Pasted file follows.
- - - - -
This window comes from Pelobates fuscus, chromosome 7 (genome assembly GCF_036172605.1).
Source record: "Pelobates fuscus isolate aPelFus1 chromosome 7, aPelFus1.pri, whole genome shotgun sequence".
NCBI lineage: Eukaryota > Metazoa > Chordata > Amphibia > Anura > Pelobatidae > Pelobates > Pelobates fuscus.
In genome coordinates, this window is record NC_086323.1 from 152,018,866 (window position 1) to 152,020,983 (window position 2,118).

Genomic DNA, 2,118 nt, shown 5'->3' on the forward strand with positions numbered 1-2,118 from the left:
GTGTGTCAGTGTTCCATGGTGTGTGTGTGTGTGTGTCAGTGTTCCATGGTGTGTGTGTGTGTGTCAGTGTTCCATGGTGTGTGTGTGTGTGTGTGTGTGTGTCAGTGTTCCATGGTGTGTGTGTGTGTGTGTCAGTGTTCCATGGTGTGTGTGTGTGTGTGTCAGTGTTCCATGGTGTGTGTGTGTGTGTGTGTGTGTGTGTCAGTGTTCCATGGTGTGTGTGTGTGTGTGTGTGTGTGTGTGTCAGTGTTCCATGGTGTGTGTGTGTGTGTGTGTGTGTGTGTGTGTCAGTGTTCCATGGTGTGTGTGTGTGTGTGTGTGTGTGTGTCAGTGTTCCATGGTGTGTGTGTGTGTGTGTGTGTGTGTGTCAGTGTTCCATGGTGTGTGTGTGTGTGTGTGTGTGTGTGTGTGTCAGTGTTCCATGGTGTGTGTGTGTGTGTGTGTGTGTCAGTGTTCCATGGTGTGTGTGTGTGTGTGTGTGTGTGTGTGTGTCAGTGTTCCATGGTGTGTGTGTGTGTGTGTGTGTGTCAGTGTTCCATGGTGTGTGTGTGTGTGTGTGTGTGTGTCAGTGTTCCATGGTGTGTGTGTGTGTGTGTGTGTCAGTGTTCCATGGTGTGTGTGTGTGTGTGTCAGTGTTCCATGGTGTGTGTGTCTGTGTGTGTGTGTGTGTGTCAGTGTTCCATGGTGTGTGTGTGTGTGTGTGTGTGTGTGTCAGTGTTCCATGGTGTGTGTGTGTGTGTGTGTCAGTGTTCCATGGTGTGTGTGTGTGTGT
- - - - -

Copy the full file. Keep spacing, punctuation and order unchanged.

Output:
This window comes from Pelobates fuscus, chromosome 7 (genome assembly GCF_036172605.1).
Source record: "Pelobates fuscus isolate aPelFus1 chromosome 7, aPelFus1.pri, whole genome shotgun sequence".
NCBI lineage: Eukaryota > Metazoa > Chordata > Amphibia > Anura > Pelobatidae > Pelobates > Pelobates fuscus.
In genome coordinates, this window is record NC_086323.1 from 152,018,866 (window position 1) to 152,020,983 (window position 2,118).

Genomic DNA, 2,118 nt, shown 5'->3' on the forward strand with positions numbered 1-2,118 from the left:
GTGTGTCAGTGTTCCATGGTGTGTGTGTGTGTGTGTCAGTGTTCCATGGTGTGTGTGTGTGTGTCAGTGTTCCATGGTGTGTGTGTGTGTGTGTGTGTGTGTCAGTGTTCCATGGTGTGTGTGTGTGTGTGTCAGTGTTCCATGGTGTGTGTGTGTGTGTGTCAGTGTTCCATGGTGTGTGTGTGTGTGTGTGTGTGTGTGTCAGTGTTCCATGGTGTGTGTGTGTGTGTGTGTGTGTGTGTGTCAGTGTTCCATGGTGTGTGTGTGTGTGTGTGTGTGTGTGTGTGTCAGTGTTCCATGGTGTGTGTGTGTGTGTGTGTGTGTGTGTCAGTGTTCCATGGTGTGTGTGTGTGTGTGTGTGTGTGTGTCAGTGTTCCATGGTGTGTGTGTGTGTGTGTGTGTGTGTGTGTGTCAGTGTTCCATGGTGTGTGTGTGTGTGTGTGTGTGTCAGTGTTCCATGGTGTGTGTGTGTGTGTGTGTGTGTGTGTGTGTCAGTGTTCCATGGTGTGTGTGTGTGTGTGTGTGTGTCAGTGTTCCATGGTGTGTGTGTGTGTGTGTGTGTGTGTCAGTGTTCCATGGTGTGTGTGTGTGTGTGTGTGTCAGTGTTCCATGGTGTGTGTGTGTGTGTGTCAGTGTTCCATGGTGTGTGTGTCTGTGTGTGTGTGTGTGTGTCAGTGTTCCATGGTGTGTGTGTGTGTGTGTGTGTGTGTGTCAGTGTTCCATGGTGTGTGTGTGTGTGTGTGTCAGTGTTCCATGGTGTGTGTGTGTGTGT